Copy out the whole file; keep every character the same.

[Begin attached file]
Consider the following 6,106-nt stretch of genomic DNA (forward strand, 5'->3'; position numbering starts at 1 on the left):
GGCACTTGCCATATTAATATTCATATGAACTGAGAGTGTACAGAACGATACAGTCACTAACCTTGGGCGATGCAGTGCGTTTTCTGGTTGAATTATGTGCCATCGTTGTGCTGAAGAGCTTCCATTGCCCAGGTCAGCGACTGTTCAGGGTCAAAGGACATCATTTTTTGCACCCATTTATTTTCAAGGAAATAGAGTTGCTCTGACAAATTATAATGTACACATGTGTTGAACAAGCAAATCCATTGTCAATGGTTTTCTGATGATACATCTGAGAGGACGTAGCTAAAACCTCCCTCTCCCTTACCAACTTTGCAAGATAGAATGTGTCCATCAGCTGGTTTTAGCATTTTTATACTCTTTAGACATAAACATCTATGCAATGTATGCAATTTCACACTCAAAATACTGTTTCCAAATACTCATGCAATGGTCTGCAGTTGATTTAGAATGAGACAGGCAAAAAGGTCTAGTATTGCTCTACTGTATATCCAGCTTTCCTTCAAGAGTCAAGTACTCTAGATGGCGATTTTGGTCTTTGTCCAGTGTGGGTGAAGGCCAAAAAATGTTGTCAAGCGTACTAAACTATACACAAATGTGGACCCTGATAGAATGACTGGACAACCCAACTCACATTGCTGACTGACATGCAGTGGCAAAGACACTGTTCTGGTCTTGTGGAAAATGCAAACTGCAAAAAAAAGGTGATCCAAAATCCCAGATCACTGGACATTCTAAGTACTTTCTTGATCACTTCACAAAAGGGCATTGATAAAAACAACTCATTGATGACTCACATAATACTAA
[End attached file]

Consider the following 6,106-nt stretch of genomic DNA (forward strand, 5'->3'; position numbering starts at 1 on the left):
GGCACTTGCCATATTAATATTCATATGAACTGAGAGTGTACAGAACGATACAGTCACTAACCTTGGGCGATGCAGTGCGTTTTCTGGTTGAATTATGTGCCATCGTTGTGCTGAAGAGCTTCCATTGCCCAGGTCAGCGACTGTTCAGGGTCAAAGGACATCATTTTTTGCACCCATTTATTTTCAAGGAAATAGAGTTGCTCTGACAAATTATAATGTACACATGTGTTGAACAAGCAAATCCATTGTCAATGGTTTTCTGATGATACATCTGAGAGGACGTAGCTAAAACCTCCCTCTCCCTTACCAACTTTGCAAGATAGAATGTGTCCATCAGCTGGTTTTAGCATTTTTATACTCTTTAGACATAAACATCTATGCAATGTATGCAATTTCACACTCAAAATACTGTTTCCAAATACTCATGCAATGGTCTGCAGTTGATTTAGAATGAGACAGGCAAAAAGGTCTAGTATTGCTCTACTGTATATCCAGCTTTCCTTCAAGAGTCAAGTACTCTAGATGGCGATTTTGGTCTTTGTCCAGTGTGGGTGAAGGCCAAAAAATGTTGTCAAGCGTACTAAACTATACACAAATGTGGACCCTGATAGAATGACTGGACAACCCAACTCACATTGCTGACTGACATGCAGTGGCAAAGACACTGTTCTGGTCTTGTGGAAAATGCAAACTGCAAAAAAAAGGTGATCCAAAATCCCAGATCACTGGACATTCTAAGTACTTTCTTGATCACTTCACAAAAGGGCATTGATAAAAACAACTCATTGATGACTCACATAATACTAA